Netgear Powerline Nano 500 Ethernet-over-mains adaptor
Wire oh wire
Like all powerline adaptors, the Netgear Nano gets warm in use, but not excessively so. They're cooler than my regular-size Devolo 200Mbps adaptors. The XAV5101 also consumes the oligatory half a Watt or less when it's not actively transmitting or receiving data.
My real-world testing of the XAV5101 involved pulling files down from a Nas box over the powerline link - the kind of thing most folk installing this kind of kit will do - and observing the measured throughput.
Doesn't run hot
Downloading from a WD MyBook Live network hard drive, connected by AFP, to my 15in MacBook Pro yielded a speed of 11.8MBps - 94.4Mbps. Of course this doesn't give the raw throughput - different data transfer protocols have higher or lower overheads; the same file copied over the same system but this time using SMB saw the time fall to 52Mbps, for instance. Moral: pick your protocols carefully.
The state of your home's wiring will have an effect too, so your mileage is going to vary. Here's how the new Netgear adaptors compare with the previous generation, to give you a guide to relative performance. Note that the Devolo product is a 200Mbps and so comes with a 10/100Mbps Ethernet port.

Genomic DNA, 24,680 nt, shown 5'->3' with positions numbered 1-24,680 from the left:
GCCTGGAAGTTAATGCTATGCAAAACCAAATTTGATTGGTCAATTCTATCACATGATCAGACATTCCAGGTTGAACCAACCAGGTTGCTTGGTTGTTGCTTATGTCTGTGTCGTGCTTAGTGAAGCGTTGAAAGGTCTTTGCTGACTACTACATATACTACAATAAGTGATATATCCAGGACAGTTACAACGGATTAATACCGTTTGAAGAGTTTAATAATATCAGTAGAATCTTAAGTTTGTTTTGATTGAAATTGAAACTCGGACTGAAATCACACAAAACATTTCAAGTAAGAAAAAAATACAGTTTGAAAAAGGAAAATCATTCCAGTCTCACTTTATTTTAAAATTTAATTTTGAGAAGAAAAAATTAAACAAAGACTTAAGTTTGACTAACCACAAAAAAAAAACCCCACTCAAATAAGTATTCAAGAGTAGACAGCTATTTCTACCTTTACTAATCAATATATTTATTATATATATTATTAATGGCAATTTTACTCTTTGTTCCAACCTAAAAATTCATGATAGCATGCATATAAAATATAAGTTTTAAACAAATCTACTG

Download throughput in Megabits per Second (Mbps)
Longer lines are better
Using the iperf 2.0.5 bandwidth measure on the Vulture Central lab bench to fill the powerline pipe to capacity, I got a ten-run average one-way bandwidth of 182.1Mbps. These adaptors are clearly capable of getting much better performance than I got at home.
iperf average max bandwidth in Megabits per Second (Mbps)
Longer lines are better
Try as I might, I couldn't get the Netgear kit to interfere with either my DAB radio or the FM tranny I have in the kitchen. Well-behaving powerline adaptors are 'notched' to prevent them transmitting on used frequencies, and in all instances I've seen of powerline kit causing noise, the receivers have been placed near the adaptor.
Noisy adaptors there are, but I'm sceptical even these bad-behaved adaptors - notching does reduce performance - will be filling the ether with high-frequency noise will be sending police cars up the wrong street and causing aircraft to fall from the sky.
Netgear's latest powerline adaptors deliver a decent performance, but it's their reduced size that's the real selling point here, ensuring they take up far less wall space than powerline Ethernet boxes of yore. They're clearly much faster than 200Mbps adaptors, though perhaps not sufficiently so to warrant replacing existing HomePlug AV kit. ®
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